This is the time of year when clear winter skies make for perfect views of the stars and many people wonder if it’s worth braving the cold to dust down that old telescope. This exhibition celebrates truly dedicated enthusiasts of all ages and their mesmerising photos of nebulae and other wonders.
White Cube Mason’s Yard, London, 19 January to 19 February
One of the great themes of painting is explored here without using a paintbrush. Wang Gongxin ponders the subtleties of light and shadow in art – and their contrasting use in European and Chinese painting traditions – through video, kinetic installations and marble sculpture. Swaying lightbulbs and troughs of dyed water create luminous nuance. Jonathan Jones
Staying In: Streaming
Out 21 January, Netflix
An unlikely life of crime plus domestic strife usually equals binge-worthy Netflix drama– and this nail-biting Missouri-set show starring Jason Bateman and Laura Linney alongside Julia Garner (above), is no exception.Returning for the first half of a fourth and final series, closure and potentially even comeuppance are on the horizon.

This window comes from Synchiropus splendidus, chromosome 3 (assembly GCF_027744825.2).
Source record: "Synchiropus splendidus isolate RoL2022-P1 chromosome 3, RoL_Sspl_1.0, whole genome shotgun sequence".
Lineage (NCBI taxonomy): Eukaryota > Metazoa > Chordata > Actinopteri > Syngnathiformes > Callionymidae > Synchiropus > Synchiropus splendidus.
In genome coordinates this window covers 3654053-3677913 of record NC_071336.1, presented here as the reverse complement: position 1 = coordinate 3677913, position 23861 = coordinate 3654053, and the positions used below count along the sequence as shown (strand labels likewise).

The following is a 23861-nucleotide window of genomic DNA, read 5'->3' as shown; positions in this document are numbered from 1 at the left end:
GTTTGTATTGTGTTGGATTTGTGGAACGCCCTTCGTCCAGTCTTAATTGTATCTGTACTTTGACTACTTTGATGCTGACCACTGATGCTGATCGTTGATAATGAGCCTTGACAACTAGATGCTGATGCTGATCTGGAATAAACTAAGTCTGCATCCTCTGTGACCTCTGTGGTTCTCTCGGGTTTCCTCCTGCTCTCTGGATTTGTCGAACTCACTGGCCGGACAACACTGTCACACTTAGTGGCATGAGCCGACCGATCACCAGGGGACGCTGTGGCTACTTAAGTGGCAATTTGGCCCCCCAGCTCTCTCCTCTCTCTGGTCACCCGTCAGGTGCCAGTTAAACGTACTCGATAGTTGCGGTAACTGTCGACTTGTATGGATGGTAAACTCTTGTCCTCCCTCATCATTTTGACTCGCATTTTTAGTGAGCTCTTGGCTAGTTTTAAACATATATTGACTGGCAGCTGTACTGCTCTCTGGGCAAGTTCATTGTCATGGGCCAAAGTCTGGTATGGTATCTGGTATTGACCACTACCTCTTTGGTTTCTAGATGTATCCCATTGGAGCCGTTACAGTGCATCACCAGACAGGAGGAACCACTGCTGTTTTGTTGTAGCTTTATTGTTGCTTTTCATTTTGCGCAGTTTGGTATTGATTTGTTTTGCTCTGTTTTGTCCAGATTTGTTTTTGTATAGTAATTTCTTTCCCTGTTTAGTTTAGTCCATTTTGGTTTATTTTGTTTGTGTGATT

Out 19 January, Disney+
Fictional 90s girl bands: your time is now. Hot on the platform heels of Tina Fey’s Girls5Eva, comes another comedy drama about four middle-aged women rebooting their careers – in this case, once-respected rap group the Nasty Bitches. Promisingly, real-life music biz veterans Eve and Brandy both star.
Out 21 January, Apple TV+
With a premise involving the death of a baby, an uncanny nanny and what is known as a “reborn doll”, this inordinately creepy series from M Night Shyamalan counts Stephen King and Guillermo del Toro as fans. Expect more intricate plot twists and bone-chilling horror as it returns for a third series.